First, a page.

From Rochester to Maidstone and
Though the grey dog was seldom seen
Other ghosts(21) abound it seems

Until a Victorian Reverend was walking home
From Boxley Church when, near the Druid(22) Stone
His way is blocked by a great grey dog
As large as a calf and fierce as Beowulf
It gives chase to the vicar till at last
It disappears just as fast
This hell hound haunts Frith Wood still
The notorious Beast of Blue Bell Hill

Now the hill is cut with newer roads
And in 1823 one of the White Horse stones
Is smashed up and laid underneath
The Chatham Road, out of the historians’ reach

The Turnpike Trusts soon have their day
A Board’s(23) now in charge of highways
By the 1990’s there’s progress all round
Both on the hill and underground

The A229 follows the old Roman road
The Channel tunnel rail link is proposed
And in 2001 The North Downs Tunnel(24)is complete
A modern engineering feat
Over one hundred working round the clock
To beat the budget and bore through the rock

But on the chalk hill’s shoulder lays a sad weight
An Air Ambulance crew lost in ‘98 (25)
There’s a memorial to them at the picnic site
And, from that vantage point, you just might
See a pattern emerging in the fields
A circle26 of interlocking shapes and wheels
How it got there remains a mystery
Strange hieroglyph for all to see

Then, on May Day near sunrise
If you get to the green for five
You’ll see the sweeps wake Jack-In-The-Green(27)
All dressed in his basket of evergreen

And invite him to join them
And the merry sets of Morris Men
Who fill Rochester’s High Street
With the sound of stick, drum and dancing feet

It’s true, from ancient flint to modern drill
We’ve taken to and from this hill
Where future paths will follow, no one knows
But our history was written on these roads
Up on the hill the view is revealed
Across the Medway and on to the Weald
Sings the wind and, listen, if you will
You’ll hear the Ballad of Blue Bell Hill

~

Notes

1 The Upper and Lower Bell public houses rang bells to allow safe passage on narrow carriage way between top and bottom of hill for horse-drawn vehicles.

2 Evidence from Stonehenge and Ireland suggests the moon was equally as important as the sun in Neolithic calendars.

3 The land bridge between England and France existed up until about 5000BC. Running across this land bridge was the Harrow Way a prehistoric trackway that now encompases The Hog’s Back, and The North Downs Way.

4 Kits Coty and Little Kit’s Coty are the remains of Neolithic long barrows.

5 Megalithic stones. Only the Upper stone now remains, the Lower stone was broken up in situ when the A2249 was built.

6 Durobrivae (Rochester)

7 Caractacus was eventually handed over to the Romans in chains by Cartimandua, queen of the Brigantes.

8 Constantine – self proclaimed Roman emperor.

9 In 1160 AD, St Thomas Beckett, the Archbishop of Canterbury was murdered in his own cathedral. His shrine at Canterbury became the focus of pilgrimage in the following centuries.

10 Watling Street was the route used By Chaucer’s pilgrims in The Canterbury Tales, following the old Roman Road from St Albans to Canterbury. By the 1600’s the pilgrimages had almost stopped.
11 The North Downs Way trading route was 120 miles long.

12 Holloways or droveways were routes used by farmers to take their livestock from the top of the Downs down to the summer grazing found on the Weald. Over the centuries these became worn down into sunken lanes.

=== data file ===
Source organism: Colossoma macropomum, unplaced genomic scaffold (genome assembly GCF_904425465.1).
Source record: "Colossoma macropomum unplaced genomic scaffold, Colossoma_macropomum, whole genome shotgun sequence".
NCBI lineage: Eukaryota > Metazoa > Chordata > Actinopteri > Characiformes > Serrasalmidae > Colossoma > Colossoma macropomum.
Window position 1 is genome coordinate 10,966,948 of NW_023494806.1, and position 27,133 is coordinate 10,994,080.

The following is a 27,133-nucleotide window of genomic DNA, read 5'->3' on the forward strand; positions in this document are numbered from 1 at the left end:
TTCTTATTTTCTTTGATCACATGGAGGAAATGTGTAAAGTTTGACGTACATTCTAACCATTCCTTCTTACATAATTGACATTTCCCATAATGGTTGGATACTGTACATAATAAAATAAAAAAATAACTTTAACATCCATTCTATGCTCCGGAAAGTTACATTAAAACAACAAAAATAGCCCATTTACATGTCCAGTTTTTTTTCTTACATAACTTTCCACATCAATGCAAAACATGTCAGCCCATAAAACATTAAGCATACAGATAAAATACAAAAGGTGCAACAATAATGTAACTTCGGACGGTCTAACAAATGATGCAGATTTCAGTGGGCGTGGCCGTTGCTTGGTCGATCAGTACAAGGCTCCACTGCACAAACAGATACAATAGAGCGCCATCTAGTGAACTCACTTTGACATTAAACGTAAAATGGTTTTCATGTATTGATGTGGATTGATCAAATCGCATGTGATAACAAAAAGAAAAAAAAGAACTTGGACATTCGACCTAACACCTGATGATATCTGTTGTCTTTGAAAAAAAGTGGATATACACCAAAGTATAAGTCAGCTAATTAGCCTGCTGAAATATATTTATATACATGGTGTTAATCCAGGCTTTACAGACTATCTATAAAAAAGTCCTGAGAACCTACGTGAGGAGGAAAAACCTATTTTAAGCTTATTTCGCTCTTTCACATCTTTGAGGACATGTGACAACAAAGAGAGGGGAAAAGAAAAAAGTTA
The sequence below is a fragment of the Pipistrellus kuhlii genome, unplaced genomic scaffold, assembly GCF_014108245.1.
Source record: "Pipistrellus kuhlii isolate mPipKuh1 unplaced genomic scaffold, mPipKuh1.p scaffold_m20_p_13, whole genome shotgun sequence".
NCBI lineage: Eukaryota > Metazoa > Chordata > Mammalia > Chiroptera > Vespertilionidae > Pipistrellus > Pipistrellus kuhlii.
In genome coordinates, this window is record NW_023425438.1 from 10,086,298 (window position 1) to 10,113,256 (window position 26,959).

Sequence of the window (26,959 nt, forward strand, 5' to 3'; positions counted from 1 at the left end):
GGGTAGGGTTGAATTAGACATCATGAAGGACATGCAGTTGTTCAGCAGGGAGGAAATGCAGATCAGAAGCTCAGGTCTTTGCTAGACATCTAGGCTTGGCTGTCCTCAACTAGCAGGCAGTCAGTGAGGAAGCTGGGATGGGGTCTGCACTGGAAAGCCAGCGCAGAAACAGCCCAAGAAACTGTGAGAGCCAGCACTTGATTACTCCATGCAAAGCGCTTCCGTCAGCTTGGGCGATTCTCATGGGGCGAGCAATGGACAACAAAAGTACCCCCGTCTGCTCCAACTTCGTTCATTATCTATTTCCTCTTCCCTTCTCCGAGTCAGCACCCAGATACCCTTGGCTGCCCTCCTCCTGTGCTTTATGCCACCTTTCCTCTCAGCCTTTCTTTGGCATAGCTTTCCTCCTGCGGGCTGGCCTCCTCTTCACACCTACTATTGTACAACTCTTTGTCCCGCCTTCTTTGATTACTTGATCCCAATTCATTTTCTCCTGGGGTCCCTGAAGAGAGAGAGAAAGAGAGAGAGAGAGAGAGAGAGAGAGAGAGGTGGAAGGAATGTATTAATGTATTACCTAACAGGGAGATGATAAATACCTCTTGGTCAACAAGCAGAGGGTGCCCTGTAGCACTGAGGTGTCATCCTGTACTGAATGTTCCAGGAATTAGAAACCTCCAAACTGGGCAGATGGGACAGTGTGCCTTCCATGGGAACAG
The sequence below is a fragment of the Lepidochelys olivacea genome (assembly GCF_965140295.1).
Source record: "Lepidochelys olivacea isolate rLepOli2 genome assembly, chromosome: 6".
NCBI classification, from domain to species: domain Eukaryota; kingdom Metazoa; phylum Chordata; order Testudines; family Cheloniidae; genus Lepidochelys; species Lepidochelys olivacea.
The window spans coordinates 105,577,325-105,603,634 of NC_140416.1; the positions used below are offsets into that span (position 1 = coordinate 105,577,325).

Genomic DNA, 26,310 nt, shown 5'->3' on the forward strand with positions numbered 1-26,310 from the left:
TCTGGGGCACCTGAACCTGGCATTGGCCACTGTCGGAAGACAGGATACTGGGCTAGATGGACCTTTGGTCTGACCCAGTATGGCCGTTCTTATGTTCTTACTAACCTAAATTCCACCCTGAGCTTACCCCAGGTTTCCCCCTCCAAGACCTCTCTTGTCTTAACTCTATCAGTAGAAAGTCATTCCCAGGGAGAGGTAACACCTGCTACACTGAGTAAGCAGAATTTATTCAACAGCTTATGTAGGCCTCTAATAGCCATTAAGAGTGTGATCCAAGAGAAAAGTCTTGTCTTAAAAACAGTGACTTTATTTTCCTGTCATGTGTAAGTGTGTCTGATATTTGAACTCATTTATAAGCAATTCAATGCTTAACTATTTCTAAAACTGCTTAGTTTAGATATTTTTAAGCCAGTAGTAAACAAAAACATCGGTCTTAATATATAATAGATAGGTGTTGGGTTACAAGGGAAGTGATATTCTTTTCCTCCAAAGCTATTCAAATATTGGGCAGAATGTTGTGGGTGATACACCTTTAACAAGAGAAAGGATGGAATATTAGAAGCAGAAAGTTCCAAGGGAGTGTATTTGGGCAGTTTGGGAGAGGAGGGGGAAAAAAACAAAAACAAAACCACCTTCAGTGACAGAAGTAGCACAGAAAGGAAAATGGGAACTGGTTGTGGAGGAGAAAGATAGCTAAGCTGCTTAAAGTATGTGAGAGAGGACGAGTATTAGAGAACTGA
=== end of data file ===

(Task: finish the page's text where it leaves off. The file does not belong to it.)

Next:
13 Due to the narrow and steep roads it was hard for two carts to pass by and so bell teams were used to warn oncoming traffic of the cart’s approach.

14 The Upper and Lower Bell inns, on the old Maidstone to Chatham road used this tradition of ringing a bell every time a vehicle went up or down the steep narrow track between them until the road was improved.

15 Ufflers worked as casual labour for the barges along the Medway River and Owlers smuggled wool.

16 The levy of duty on wool and gold exports, started in the 13th century, gave rise to smuggling.

17 Tobacco, lace and silk were smuggled in from the French coast wrapped in oilskins. The goods were normally purchased in France but then smuggled over to avoid the heavy import duties.

18 , 19 In his ‘Saunters In Kent’ Charles Igglesden mentions twice the appearance of a ‘Great Dogg’ near Maidstone. Modern sightings being investigated as wild cats such as the black leopard.

20 At the end of the 17th century, by act of parliament, the Turnpike Trusts were set up to build and maintain new roads. A toll would be charged for use of these roads and was collected at toll gates and houses.

21 There are still many modern sightings by motorists on roads near Blue Bell hill, often of phantom hitch-hikers.

22 The Druid Stone is an alternate name for the remaining White Horse stone.

23 The Highways Boards were public authorities set up in the 19th century to replace the Turnpike Trusts as these were often badly run, in debt and unable to maintain the roads.

24 The North Downs Tunnel is 3.2 km long, has an internal diameter of 12 m and descends to a depth of 100 m below the chalk hills. It is constructed with a sprayed concrete lining. This made it one of the largest and deepest twin-track railway tunnels with a sprayed concrete lining constructed in the UK.

25 The Kent Air Ambulance crashed in fields near Burham while returning to it’s base at Rochester on Sunday 26th July 1998, three crew members were killed in the accident.

26 Crop circle formations have appeared all over the UK and, at one time, believed to have been the work of extra-terrestrials.

27 Jack-In-The-Greens are sometimes known as chimney-sweepers garlands and have long been associated with the trade. They are men dressed in a basket-work or wicker frame covered in garlands of evergreens such as ivy and participate in May Day celebrations, the traditional holiday for chimney sweeps. The Climbing Boys’ Act 1868 made it illegal to employ young boys to sweep chimneys and the May Day processions slowly fell out of favour. The final May celebration in Rochester was held in the early 1900s. This traditional festival was revived in 1981 as The Sweeps Festival, which begins with the waking of a seven foot Jack-In –The-Green on top of Bluebell Hill.

1 comment:

HappyMouffetard said...

Wow! That's wonderful. Stirring and educational.